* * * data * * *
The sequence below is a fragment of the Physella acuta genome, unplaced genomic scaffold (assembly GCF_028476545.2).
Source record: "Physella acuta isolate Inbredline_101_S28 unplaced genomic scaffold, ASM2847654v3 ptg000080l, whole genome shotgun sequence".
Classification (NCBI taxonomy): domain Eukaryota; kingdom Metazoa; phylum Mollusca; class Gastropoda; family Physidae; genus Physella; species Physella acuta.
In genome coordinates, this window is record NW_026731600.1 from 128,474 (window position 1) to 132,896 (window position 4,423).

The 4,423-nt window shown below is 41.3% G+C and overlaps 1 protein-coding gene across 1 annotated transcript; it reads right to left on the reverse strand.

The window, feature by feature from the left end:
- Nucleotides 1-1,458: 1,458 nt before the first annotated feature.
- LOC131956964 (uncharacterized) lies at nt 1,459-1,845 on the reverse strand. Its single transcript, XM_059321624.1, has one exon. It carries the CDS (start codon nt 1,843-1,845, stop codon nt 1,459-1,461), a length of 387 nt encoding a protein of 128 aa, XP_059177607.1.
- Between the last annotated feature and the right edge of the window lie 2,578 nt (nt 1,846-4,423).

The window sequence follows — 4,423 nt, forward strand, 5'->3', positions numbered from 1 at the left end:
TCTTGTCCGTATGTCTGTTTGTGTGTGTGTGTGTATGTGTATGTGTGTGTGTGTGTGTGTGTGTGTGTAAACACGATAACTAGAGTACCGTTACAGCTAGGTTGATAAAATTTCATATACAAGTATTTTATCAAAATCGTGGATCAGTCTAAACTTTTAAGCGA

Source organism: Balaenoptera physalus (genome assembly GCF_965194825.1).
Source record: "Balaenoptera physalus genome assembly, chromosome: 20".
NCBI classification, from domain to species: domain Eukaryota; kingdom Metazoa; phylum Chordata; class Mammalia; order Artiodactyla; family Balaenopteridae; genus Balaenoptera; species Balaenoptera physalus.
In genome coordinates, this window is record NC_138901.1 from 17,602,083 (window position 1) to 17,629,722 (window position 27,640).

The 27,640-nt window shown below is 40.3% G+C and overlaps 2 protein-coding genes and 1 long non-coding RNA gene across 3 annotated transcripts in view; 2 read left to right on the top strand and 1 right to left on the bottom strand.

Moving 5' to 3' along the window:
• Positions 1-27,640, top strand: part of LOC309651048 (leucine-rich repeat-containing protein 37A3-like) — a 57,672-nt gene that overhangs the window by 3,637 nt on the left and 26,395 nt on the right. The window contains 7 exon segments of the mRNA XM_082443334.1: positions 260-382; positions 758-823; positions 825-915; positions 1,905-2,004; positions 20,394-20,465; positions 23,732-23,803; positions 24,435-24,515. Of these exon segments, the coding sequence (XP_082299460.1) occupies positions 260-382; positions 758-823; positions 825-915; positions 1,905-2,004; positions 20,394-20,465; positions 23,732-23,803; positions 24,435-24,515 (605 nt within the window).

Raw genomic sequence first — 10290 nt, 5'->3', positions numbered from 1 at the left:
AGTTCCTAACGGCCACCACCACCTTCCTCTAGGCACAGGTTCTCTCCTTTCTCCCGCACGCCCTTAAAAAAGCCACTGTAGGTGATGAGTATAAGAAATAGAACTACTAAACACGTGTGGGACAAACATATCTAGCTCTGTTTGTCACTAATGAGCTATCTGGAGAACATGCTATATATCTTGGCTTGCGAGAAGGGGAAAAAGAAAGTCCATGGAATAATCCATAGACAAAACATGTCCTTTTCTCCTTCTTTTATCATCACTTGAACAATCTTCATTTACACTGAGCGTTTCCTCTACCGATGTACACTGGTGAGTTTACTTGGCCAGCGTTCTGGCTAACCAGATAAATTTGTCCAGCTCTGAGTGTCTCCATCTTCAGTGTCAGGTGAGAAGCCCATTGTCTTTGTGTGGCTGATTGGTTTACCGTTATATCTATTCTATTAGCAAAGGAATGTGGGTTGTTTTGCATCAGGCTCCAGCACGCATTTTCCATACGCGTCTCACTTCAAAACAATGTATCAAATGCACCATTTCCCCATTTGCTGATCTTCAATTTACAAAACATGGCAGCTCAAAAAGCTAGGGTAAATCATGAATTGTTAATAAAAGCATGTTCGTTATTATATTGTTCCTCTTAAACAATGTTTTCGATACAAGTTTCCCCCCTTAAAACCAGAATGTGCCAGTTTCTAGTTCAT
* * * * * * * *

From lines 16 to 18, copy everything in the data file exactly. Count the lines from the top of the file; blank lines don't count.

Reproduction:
The 27,640-nt window shown below is 40.3% G+C and overlaps 2 protein-coding genes and 1 long non-coding RNA gene across 3 annotated transcripts in view; 2 read left to right on the top strand and 1 right to left on the bottom strand.

Moving 5' to 3' along the window:
• Positions 1-27,640, top strand: part of LOC309651048 (leucine-rich repeat-containing protein 37A3-like) — a 57,672-nt gene that overhangs the window by 3,637 nt on the left and 26,395 nt on the right. The window contains 7 exon segments of the mRNA XM_082443334.1: positions 260-382; positions 758-823; positions 825-915; positions 1,905-2,004; positions 20,394-20,465; positions 23,732-23,803; positions 24,435-24,515. Of these exon segments, the coding sequence (XP_082299460.1) occupies positions 260-382; positions 758-823; positions 825-915; positions 1,905-2,004; positions 20,394-20,465; positions 23,732-23,803; positions 24,435-24,515 (605 nt within the window).